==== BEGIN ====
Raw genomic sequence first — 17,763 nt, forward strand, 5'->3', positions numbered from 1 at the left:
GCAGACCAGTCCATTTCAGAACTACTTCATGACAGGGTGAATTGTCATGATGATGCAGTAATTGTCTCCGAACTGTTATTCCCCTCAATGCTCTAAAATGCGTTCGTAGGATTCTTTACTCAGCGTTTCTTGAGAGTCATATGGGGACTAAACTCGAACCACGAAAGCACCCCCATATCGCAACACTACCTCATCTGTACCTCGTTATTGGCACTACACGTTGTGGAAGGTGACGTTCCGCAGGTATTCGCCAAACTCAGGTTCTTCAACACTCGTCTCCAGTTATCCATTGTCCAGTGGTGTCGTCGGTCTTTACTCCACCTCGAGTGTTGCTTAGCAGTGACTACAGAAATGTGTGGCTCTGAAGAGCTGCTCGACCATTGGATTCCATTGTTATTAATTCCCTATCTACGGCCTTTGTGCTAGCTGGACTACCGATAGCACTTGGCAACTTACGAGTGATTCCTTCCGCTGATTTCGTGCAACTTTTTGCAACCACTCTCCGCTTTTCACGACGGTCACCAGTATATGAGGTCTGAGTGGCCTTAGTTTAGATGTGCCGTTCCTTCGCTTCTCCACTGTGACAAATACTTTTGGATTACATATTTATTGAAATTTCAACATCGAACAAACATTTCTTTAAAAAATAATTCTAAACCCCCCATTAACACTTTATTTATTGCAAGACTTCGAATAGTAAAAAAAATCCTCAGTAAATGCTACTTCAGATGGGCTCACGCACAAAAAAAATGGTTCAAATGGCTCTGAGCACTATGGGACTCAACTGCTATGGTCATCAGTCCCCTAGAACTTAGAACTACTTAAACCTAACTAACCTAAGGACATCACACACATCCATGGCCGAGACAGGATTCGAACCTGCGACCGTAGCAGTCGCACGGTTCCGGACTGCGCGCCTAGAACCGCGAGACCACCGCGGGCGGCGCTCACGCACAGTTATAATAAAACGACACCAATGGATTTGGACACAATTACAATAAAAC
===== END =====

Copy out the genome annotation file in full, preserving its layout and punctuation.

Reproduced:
Raw genomic sequence first — 17,763 nt, forward strand, 5'->3', positions numbered from 1 at the left:
GCAGACCAGTCCATTTCAGAACTACTTCATGACAGGGTGAATTGTCATGATGATGCAGTAATTGTCTCCGAACTGTTATTCCCCTCAATGCTCTAAAATGCGTTCGTAGGATTCTTTACTCAGCGTTTCTTGAGAGTCATATGGGGACTAAACTCGAACCACGAAAGCACCCCCATATCGCAACACTACCTCATCTGTACCTCGTTATTGGCACTACACGTTGTGGAAGGTGACGTTCCGCAGGTATTCGCCAAACTCAGGTTCTTCAACACTCGTCTCCAGTTATCCATTGTCCAGTGGTGTCGTCGGTCTTTACTCCACCTCGAGTGTTGCTTAGCAGTGACTACAGAAATGTGTGGCTCTGAAGAGCTGCTCGACCATTGGATTCCATTGTTATTAATTCCCTATCTACGGCCTTTGTGCTAGCTGGACTACCGATAGCACTTGGCAACTTACGAGTGATTCCTTCCGCTGATTTCGTGCAACTTTTTGCAACCACTCTCCGCTTTTCACGACGGTCACCAGTATATGAGGTCTGAGTGGCCTTAGTTTAGATGTGCCGTTCCTTCGCTTCTCCACTGTGACAAATACTTTTGGATTACATATTTATTGAAATTTCAACATCGAACAAACATTTCTTTAAAAAATAATTCTAAACCCCCCATTAACACTTTATTTATTGCAAGACTTCGAATAGTAAAAAAAATCCTCAGTAAATGCTACTTCAGATGGGCTCACGCACAAAAAAAATGGTTCAAATGGCTCTGAGCACTATGGGACTCAACTGCTATGGTCATCAGTCCCCTAGAACTTAGAACTACTTAAACCTAACTAACCTAAGGACATCACACACATCCATGGCCGAGACAGGATTCGAACCTGCGACCGTAGCAGTCGCACGGTTCCGGACTGCGCGCCTAGAACCGCGAGACCACCGCGGGCGGCGCTCACGCACAGTTATAATAAAACGACACCAATGGATTTGGACACAATTACAATAAAAC